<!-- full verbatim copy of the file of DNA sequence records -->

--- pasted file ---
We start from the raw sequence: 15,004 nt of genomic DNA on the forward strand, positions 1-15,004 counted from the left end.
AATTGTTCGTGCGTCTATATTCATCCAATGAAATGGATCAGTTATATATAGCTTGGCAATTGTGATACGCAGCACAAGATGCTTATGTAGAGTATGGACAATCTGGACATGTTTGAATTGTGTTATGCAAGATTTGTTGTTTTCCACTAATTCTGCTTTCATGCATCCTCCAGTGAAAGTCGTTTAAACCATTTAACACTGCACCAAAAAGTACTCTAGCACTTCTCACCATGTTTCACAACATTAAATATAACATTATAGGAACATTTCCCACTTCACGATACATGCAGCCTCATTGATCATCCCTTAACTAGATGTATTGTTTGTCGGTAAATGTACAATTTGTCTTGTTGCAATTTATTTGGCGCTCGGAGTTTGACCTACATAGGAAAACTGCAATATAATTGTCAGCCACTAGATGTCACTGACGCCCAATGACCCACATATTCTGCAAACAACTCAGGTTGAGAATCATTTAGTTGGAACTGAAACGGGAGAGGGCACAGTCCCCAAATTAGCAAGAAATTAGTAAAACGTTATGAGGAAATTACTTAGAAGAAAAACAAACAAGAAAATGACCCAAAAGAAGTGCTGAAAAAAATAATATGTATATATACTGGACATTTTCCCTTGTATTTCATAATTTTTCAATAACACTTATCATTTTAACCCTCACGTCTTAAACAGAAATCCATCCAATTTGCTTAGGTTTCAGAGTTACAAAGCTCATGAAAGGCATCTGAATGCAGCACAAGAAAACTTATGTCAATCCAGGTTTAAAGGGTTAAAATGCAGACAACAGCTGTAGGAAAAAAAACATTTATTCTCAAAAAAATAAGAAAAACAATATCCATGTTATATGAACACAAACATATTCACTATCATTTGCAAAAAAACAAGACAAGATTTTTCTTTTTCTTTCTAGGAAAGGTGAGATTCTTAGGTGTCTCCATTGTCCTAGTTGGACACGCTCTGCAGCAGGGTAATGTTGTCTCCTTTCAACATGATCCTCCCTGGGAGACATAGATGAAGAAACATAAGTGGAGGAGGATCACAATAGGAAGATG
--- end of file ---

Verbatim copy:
We start from the raw sequence: 15,004 nt of genomic DNA on the forward strand, positions 1-15,004 counted from the left end.
AATTGTTCGTGCGTCTATATTCATCCAATGAAATGGATCAGTTATATATAGCTTGGCAATTGTGATACGCAGCACAAGATGCTTATGTAGAGTATGGACAATCTGGACATGTTTGAATTGTGTTATGCAAGATTTGTTGTTTTCCACTAATTCTGCTTTCATGCATCCTCCAGTGAAAGTCGTTTAAACCATTTAACACTGCACCAAAAAGTACTCTAGCACTTCTCACCATGTTTCACAACATTAAATATAACATTATAGGAACATTTCCCACTTCACGATACATGCAGCCTCATTGATCATCCCTTAACTAGATGTATTGTTTGTCGGTAAATGTACAATTTGTCTTGTTGCAATTTATTTGGCGCTCGGAGTTTGACCTACATAGGAAAACTGCAATATAATTGTCAGCCACTAGATGTCACTGACGCCCAATGACCCACATATTCTGCAAACAACTCAGGTTGAGAATCATTTAGTTGGAACTGAAACGGGAGAGGGCACAGTCCCCAAATTAGCAAGAAATTAGTAAAACGTTATGAGGAAATTACTTAGAAGAAAAACAAACAAGAAAATGACCCAAAAGAAGTGCTGAAAAAAATAATATGTATATATACTGGACATTTTCCCTTGTATTTCATAATTTTTCAATAACACTTATCATTTTAACCCTCACGTCTTAAACAGAAATCCATCCAATTTGCTTAGGTTTCAGAGTTACAAAGCTCATGAAAGGCATCTGAATGCAGCACAAGAAAACTTATGTCAATCCAGGTTTAAAGGGTTAAAATGCAGACAACAGCTGTAGGAAAAAAAACATTTATTCTCAAAAAAATAAGAAAAACAATATCCATGTTATATGAACACAAACATATTCACTATCATTTGCAAAAAAACAAGACAAGATTTTTCTTTTTCTTTCTAGGAAAGGTGAGATTCTTAGGTGTCTCCATTGTCCTAGTTGGACACGCTCTGCAGCAGGGTAATGTTGTCTCCTTTCAACATGATCCTCCCTGGGAGACATAGATGAAGAAACATAAGTGGAGGAGGATCACAATAGGAAGATG